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Movie guide

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Sterritt ** The popular '70s television series inspired this campy romp, which has enough sassy lines - and enough of Diaz's radiant smile - to outclass most parodies of its ilk. Too bad the action scenes rarely rise above standard kung-fu comedy, diluting the film's otherwise considerable entertainment value.

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Staff **1/2 Lively, humorous, kitsch fun, actresses let their hair down.

Sex/Nudity: 1 implied sex scene. 1 scene with brief nudity and numerous scenes with scanty clothing. Violence: 3 scenes with violence, including a gun threat. Profanity: 4 expressions, mostly mild. Drugs: 16 scenes with drinking and smoking.

George Washington (Not rated)

Director: David Gordon Green. With Donald Holden, Candace Evanofski, Curtis Cotton III, Paul Schneider. (89 min.)

Sterritt **** Set in a rural corner of the American South, this utterly original comedy-drama spins the meandering story of several poor kids going through familiar routines of growing up: exploring their interests, falling in love, and figuring out the adult world they're about to enter. Among them is the title character, an African-American boy with a physical handicap and a gallant spirit that makes him a hero in ways he never expected. Green tells the tale through leisurely, eye-catching shots that allow the young cast members to imbue their characters with striking credibility and intensity.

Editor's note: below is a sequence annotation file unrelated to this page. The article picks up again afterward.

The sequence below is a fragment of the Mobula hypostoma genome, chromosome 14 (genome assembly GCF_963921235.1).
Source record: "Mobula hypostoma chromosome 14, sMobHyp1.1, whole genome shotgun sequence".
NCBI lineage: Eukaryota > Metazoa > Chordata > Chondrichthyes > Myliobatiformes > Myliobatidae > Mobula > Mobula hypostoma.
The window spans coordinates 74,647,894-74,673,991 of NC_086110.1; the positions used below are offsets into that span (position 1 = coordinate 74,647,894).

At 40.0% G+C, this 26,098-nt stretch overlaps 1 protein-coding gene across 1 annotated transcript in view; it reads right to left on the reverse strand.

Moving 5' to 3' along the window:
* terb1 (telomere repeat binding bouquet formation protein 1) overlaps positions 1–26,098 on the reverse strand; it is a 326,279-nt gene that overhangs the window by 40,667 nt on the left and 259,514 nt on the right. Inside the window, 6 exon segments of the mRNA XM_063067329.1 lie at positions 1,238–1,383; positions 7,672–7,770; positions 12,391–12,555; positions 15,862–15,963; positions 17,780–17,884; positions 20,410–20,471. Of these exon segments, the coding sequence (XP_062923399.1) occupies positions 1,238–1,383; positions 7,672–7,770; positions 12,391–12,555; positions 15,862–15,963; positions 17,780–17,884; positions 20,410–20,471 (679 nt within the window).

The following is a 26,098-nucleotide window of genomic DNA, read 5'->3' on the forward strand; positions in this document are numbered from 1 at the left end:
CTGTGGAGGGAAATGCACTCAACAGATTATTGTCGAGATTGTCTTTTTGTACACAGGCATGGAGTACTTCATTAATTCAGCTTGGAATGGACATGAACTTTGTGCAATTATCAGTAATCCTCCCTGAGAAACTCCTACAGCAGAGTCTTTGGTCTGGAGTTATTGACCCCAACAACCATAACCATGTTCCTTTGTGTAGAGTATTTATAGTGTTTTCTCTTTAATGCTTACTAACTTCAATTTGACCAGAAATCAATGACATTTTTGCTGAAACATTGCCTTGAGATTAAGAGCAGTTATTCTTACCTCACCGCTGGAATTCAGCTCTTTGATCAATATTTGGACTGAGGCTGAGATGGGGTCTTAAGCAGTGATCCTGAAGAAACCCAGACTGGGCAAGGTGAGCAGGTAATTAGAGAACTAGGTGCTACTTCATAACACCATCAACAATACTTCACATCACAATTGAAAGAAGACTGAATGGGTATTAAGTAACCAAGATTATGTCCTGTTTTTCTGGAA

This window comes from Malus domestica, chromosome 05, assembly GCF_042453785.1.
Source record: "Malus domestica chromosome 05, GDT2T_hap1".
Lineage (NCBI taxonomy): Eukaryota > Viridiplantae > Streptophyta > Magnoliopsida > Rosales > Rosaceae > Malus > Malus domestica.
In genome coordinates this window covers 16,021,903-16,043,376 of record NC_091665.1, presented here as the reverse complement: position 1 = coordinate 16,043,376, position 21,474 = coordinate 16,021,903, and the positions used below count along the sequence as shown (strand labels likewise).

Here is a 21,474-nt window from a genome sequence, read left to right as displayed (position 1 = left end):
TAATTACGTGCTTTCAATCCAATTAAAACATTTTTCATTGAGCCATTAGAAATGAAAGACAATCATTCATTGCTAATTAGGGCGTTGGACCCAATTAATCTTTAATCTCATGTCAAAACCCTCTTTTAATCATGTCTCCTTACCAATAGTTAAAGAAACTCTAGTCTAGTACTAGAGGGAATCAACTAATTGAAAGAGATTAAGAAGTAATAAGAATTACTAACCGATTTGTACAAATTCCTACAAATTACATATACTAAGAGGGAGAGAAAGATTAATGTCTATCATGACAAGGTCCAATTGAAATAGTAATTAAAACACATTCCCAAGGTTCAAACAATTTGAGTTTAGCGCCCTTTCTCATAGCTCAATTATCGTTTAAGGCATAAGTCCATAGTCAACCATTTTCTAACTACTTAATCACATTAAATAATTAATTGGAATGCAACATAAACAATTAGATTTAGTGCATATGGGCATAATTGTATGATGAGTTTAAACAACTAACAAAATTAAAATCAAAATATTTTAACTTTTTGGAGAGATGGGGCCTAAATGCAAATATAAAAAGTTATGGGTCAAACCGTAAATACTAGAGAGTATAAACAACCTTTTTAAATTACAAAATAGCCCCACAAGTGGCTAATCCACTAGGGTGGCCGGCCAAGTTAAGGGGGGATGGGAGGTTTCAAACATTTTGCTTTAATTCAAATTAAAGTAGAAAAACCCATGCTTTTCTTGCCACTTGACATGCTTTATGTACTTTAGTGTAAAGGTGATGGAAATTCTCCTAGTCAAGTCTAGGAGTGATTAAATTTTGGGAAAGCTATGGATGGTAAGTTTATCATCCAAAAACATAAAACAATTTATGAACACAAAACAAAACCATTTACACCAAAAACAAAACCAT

The Legend of Bagger Vance (PG-13)

Director: Robert Redford. With Matt Damon, Will Smith, Charlize Theron, Jack Lemmon, Bruce McGill, Joel Gretsch, J. Michael Moncrief, Lane Smith. (127 min.)

Sterritt ** Traumatized by World War I, a young Southern golfer travels a downward path until he meets a mysterious black caddy who cloaks wise words in a humble disposition. Few would argue with the film's message about being true to your own best instincts. The trouble lies in its stereotypical style, its schmaltzy emotionalism, and its romanticized view of a white man's world in which it's taken for granted that even the most enlightened African-American must be a servant as well as a sage. The movie aims only at our heartstrings and tear ducts, when it could have touched our minds and consciences.

Requiem for a Dream (Not rated)

Director Darren Aronofsky. With Ellen Burstyn, Marlon Wayans, Jennifer Connelly, Jared Leto. (102 min.)

Sterritt ** This deliberately disturbing melodrama focuses on New Yorkers with different kinds of addictions: an aging woman hooked on fantasies of being thin and famous, and two young men hooked on drug dealing. Solid acting helps the story stay earthbound when Aronofsky's filmmaking gets addicted to its own flashy cynicism, but the picture sometimes seems as dazed and confused as the situations it wants to criticize. Based on Hubert Selby Jr.'s novel "Last Exit to Brooklyn."

A Time for Drunken Horses (Not rated)

Director: Bahman Ghobadi. With Ayoub Ahmadi, Rojin Younessi, Ameneh Ekhtiar-Dini, Mehdi Ekhtiar-Dini. (77 min.)

Sterritt **** The poignant story of a poverty-stricken family's quest to find medical attention for a child during a harsh winter on the Iran-Iraq border. The tale is simply told but stunningly photographed and superbly acted in the best tradition of Iranian cinema. In Kurdish and Farsi with English subtitles

Sex/Nudity: None. Violence: 5 instances, including a brief scuffle and men fighting. Profanity: None. Drugs: 2 instances of smoking and 2 instances of pouring liquor into mules' water to serve as antifreeze.

Venus Beauty Institute (Not rated)

Director: Tonie Marshall. With Nathalie Baye, Bulle Ogier, Audrey Tautou, Micheline Presle. (105 min.)